Thursday, December 21, 2006

An Orthodox Colloquium for Anglicans

DETROIT – In response to numerous enquiries, St. Andrew House Center for Orthodox Christian Studies will host “Faith of Our Fathers: A Colloquium on Orthodoxy for Anglicans” Jan. 29-30 for clergy of the Episcopal Church in the United States, the Anglican Church of Canada, and other churches in the worldwide Anglican Communion.

While the colloquium is designed for Anglican clergy, it is also open to Anglican laity, and to clergy and laity from other Christian faiths. Seating is limited, however, and priority will be given to Anglicans on a first-come, first-served basis.

The purpose of the colloquium is educational, according to the Most Rev. Nathaniel, Archbishop of Detroit and the Romanian Episcopate of the Orthodox Church in America, and founder and president of St. Andrew House.

“’Faith of Our Fathers’ will be an opportunity to explain who we Orthodox are to our Anglican brethren, and to show our love and concern for them in their time of trial,” Archbishop Nathaniel said, referring to doctrinal divisions within the Episcopal Church and the Anglican Church of Canada, and among the member churches of the worldwide Anglican Communion. “We hope Orthodoxy might be a salve that can help begin a process of healing,” he said.

Read the Religion News Service report here.

See the official website here.

Saturday, December 16, 2006

Father Stephen Freeman on Salvation...

I've mentioned Fr Stephen Freeman's blog, Glory to God for All Things, several times in the past months. He has an especially helpful series of posts on the Orthodox Christian understanding of salvation, which has engendered quite a bit of discussion in the comments.

The series begins with "Are You Saved?"

and continues with

"Inside and Out"

"Whose Fault is it Anyway?"

"The Atonement: It's Still About God"

Highly recommended!

Wednesday, December 06, 2006

Pope and Patriarch to join in talks?

Catholic/Orthodox theological discussions have frequently been derailed by various issues embedded in the complex history of eastern/western relations. Part of the problem is that both Catholic and Orthodox interlocutors are divided within their own communions regarding all that is at stake in the dialogues. For example, Orthodox Bishop HILARION of Vienna was decidedly opposed to language pertaining to the proper understanding of hierarchy in the Church proposed by Orthodox Metropolitan JOHN of Pergamum in a most recent gathering.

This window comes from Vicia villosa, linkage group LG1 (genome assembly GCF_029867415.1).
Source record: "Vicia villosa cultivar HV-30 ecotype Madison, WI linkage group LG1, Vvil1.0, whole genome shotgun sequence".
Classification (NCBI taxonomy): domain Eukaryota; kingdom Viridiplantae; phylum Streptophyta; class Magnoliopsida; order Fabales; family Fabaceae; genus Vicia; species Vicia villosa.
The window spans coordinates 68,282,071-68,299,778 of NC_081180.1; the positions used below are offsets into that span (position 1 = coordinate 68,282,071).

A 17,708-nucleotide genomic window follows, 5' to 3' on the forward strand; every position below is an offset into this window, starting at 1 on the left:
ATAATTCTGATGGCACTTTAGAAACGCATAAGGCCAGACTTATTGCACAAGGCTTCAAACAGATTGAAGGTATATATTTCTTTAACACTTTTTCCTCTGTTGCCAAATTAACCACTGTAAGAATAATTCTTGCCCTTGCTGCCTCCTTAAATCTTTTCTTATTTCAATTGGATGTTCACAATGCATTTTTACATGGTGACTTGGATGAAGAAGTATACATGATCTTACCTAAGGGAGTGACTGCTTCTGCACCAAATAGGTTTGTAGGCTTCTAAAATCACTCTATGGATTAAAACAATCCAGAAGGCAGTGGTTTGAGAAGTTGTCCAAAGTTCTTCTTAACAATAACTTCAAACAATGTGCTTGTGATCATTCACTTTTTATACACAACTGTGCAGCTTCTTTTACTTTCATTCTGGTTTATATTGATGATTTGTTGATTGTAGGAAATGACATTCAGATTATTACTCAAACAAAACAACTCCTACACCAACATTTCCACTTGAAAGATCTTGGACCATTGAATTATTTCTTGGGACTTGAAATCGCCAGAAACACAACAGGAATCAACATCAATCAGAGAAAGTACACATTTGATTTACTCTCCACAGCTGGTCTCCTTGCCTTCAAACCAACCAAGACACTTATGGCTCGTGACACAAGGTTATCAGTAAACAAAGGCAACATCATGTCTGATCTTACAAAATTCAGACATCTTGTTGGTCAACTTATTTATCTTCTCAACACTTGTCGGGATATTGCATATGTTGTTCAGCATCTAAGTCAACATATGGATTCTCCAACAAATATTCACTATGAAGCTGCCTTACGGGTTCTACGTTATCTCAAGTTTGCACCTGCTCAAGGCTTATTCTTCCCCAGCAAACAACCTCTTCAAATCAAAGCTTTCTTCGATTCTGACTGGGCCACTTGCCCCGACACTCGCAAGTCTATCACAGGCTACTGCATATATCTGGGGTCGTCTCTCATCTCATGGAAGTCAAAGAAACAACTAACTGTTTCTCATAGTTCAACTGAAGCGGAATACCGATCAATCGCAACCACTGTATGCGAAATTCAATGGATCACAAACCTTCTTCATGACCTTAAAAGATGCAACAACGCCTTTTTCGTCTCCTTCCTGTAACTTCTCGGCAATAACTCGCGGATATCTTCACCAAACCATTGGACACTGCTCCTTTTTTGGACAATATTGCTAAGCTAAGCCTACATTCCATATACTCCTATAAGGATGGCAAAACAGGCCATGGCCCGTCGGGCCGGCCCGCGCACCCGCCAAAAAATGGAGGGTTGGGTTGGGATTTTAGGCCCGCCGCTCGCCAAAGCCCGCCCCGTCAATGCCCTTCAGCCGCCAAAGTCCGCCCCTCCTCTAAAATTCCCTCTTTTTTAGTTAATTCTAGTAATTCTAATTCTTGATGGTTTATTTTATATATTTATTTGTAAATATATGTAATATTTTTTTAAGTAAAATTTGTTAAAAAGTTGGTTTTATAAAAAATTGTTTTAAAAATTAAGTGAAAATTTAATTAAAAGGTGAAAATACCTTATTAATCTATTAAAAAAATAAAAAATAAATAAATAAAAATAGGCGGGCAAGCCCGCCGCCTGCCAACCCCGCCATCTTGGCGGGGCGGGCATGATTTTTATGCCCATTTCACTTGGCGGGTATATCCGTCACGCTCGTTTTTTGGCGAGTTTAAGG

Nonetheless, this recent news indicates that the profile of these talks may rise considerably -- even if the substance remains controversial.

Constantinople, Dec. 4, 2006 ( and AsiaNews Service) - Ecumenical Patriarch Bartholomew I of Constantinople has disclosed that he made an important, concrete proposal for Orthodox-Catholic cooperation during his November 30 meeting with Pope Benedict XVI.

Speaking to the Italian daily Avvenire after the conclusion of the Pope’s trip to Turkey, the Orthodox leader said that he could not disclose the nature of the suggestion he had made, but reported that the Pope seemed quite interested. He said that he is now “waiting for an official response.”

Read it all on Directions to Orthodoxy.

Monday, December 04, 2006

December 4: Saint John of Damascus

Saint John of Damascus was born about the year 680 at Damascus, Syria into a Christian family. His father, Sergius Mansur, was a treasurer at the court of the caliph. John had also a foster brother, the orphaned child Cosmas (October 14), whom Sergius had taken into his own home. When the children were growing up, Sergius saw that they received a good education. At the Damascus slave market he ransomed the learned monk Cosmas of Calabria from captivity and entrusted to him the teaching of his children. The boys displayed uncommon ability and readily mastered their courses of the secular and spiritual sciences. After the death of his father, John occupied ministerial posts at court and became the city prefect.

In Constantinople at that time, the heresy of Iconoclasm had arisen and quickly spread, supported by the emperor Leo III the Isaurian (717-741). Rising up in defense of the Orthodox veneration of icons [Iconodoulia], St John wrote three treatises entitled, "Against Those who Revile the Holy Icons." The wise and God-inspired writings of St John enraged the emperor. But since the author was not a Byzantine subject, the emperor was unable to lock him up in prison, or to execute him. The emperor then resorted to slander. A forged letter to the emperor was produced, supposedly from John, in which the Damascus official was supposed to have offered his help to Leo in conquering the Syrian capital...

Read it all at the OCA website.

Friday, December 01, 2006

Common Declaration by Patriarch Bartholomew I and Pope Benedict XVI

The website of the Ecumenical Patriarchate in Constantinople (Istanbul) has posted the declaration issued yesterday, November 30, the Feast of Saint Andrew the First-Called.

Read it here.

The photos from the event are really quite breath-taking. Some of them are available in the photo galleries available here.